Last week my dad emailed me the link to the Rolling Stone review of Future Islands' Singles, inquiring if this was the same band Impose wrote about recently. On the barometer of band hype, “email from dad” measures near the top. Opposite that notch, near the bottom of band hype, lies our coverage for the past five years (at least); coverage we've been steadfast in providing ever since Samuel T. Herring changed our lives out in the rain at Party With Tables (we all look so young). It took a lot to not reply to my dad in anger, to not tell him that Rolling Stone's review might as well have been printed on a Hallmark greeting card and that David Letterman's reponse to that performance proves he's no longer human, but an android programmed to cackle and say 'boy, that's something' no matter who enters his studio. Instead I wrote back, “yeah Dad, how about that?”.
[Future Islands at Party With Tables, 2009. Photo by Sarahana.]
In advance of On The Waters, we'd already decided Future Islands deserved canonization, and not the musician's equivalent to sainthood, but true sainthood. With every Thrill Jockey release it seemed inevitable to be the one that broke big. We've been ready for this moment for a long time, ready since that day in the rain, since In Evening Air got us through breakups, since every time we saw them perform. Whether it was in our Brooklyn stomping grounds, a rogue visit to Baltimore, or warehouses in Detroit and basements in Sacramento. We've been ready for Future Islands to be the generational deliverers of a renewed faith. We don't mean faith in a religious sense—though it nears it—but as a universal understanding that being devoted to something will eventually pay off. That hard work, giving your greatest effort whether everyone is looking or no one is, will change your life for the better.
When Future Islands took the stage at our Austin Imposition this year, they looked out to a narrow dive bar, packed wall-to-wall with smiling, eager-eyed faces ready to dance and jump to every song. They could have opened with “Seasons (Waiting On You)”, the single that sparked the ascension, but they chose “Inch Of Dust”, a first album cut with the refrain “call on me / I'll be there always”. For that they are living saints. Through one small creative decision, Future Islands sent an immediate message that nothing has changed for them, and thus we have nothing to fear.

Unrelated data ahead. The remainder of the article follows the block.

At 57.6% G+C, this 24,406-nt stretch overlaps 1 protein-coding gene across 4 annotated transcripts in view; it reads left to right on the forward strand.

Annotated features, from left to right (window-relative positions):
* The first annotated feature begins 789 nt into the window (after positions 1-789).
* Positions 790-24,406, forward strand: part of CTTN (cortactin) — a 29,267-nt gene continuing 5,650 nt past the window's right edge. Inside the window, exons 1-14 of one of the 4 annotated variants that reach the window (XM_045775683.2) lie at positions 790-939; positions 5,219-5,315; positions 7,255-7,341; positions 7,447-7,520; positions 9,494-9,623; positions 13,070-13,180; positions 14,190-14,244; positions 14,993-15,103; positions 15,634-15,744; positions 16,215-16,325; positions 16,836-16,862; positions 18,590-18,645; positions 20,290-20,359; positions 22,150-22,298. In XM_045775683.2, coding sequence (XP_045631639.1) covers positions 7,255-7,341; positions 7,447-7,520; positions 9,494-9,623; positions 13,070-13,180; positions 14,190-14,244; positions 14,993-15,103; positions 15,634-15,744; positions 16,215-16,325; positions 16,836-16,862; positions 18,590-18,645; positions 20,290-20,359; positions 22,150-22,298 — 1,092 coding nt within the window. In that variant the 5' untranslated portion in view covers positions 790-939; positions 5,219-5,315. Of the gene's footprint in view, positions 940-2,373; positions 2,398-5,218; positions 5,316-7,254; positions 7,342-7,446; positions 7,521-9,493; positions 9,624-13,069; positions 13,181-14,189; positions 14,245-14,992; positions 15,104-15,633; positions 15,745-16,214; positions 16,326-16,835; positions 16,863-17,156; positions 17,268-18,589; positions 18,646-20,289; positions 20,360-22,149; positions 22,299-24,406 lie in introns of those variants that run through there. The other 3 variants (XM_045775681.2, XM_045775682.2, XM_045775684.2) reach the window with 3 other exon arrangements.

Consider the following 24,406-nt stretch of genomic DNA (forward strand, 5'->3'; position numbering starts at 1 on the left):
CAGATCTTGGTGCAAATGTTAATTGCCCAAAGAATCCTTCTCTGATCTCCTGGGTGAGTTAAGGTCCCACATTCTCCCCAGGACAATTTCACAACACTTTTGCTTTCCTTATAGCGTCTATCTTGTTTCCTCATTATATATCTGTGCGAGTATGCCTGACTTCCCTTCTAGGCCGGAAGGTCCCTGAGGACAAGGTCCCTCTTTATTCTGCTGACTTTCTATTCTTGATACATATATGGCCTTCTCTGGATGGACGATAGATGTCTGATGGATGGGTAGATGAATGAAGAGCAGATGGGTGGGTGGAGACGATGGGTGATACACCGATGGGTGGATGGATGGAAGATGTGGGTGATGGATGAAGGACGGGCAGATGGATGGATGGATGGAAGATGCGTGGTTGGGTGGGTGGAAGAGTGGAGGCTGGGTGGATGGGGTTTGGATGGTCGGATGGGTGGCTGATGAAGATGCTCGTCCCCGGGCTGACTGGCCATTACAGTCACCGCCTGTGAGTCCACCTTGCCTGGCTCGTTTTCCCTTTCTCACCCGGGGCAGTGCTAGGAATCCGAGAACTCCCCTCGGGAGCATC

So who do we talk to about this canonization thing?
The Best Album of March 2014:
You don't usually get to see the precise moment when a band erupts from murmur to scream. For Future Islands, it happened on camera: Their performance of “Seasons (Waiting on You)” on David Letterman’s Late Show suddenly rocketed the Baltimore trio to a wide national spotlight. In those critical minutes, singer Sam Herring held a gaze that reminded even viewers at home that Letterman's studio was packed with living people just off-screen. He seemed completely unconscious of the cameras that leered at him. He sang with an urgency that can rarely be held by a television screen or a YouTube window. Of all the small-label standbys to break big, Future Islands is one of the strangest.
Singles, Future Islands' fourth official full-length, is the band's clearest, firmest work. The band toyed with indie psychedelia on previous efforts and then they grew bold enough to drop it. Rather than stay safe within trendy aesthetics, Welmers and bassist William Cashion slowly tuned their sound to bolster Herring's exquisite affect. Before Singles, Future Islands were an indie pop band with a strange, charismatic singer. Now, they're a cohesive force biting deep into what pop is and what it can do.</p>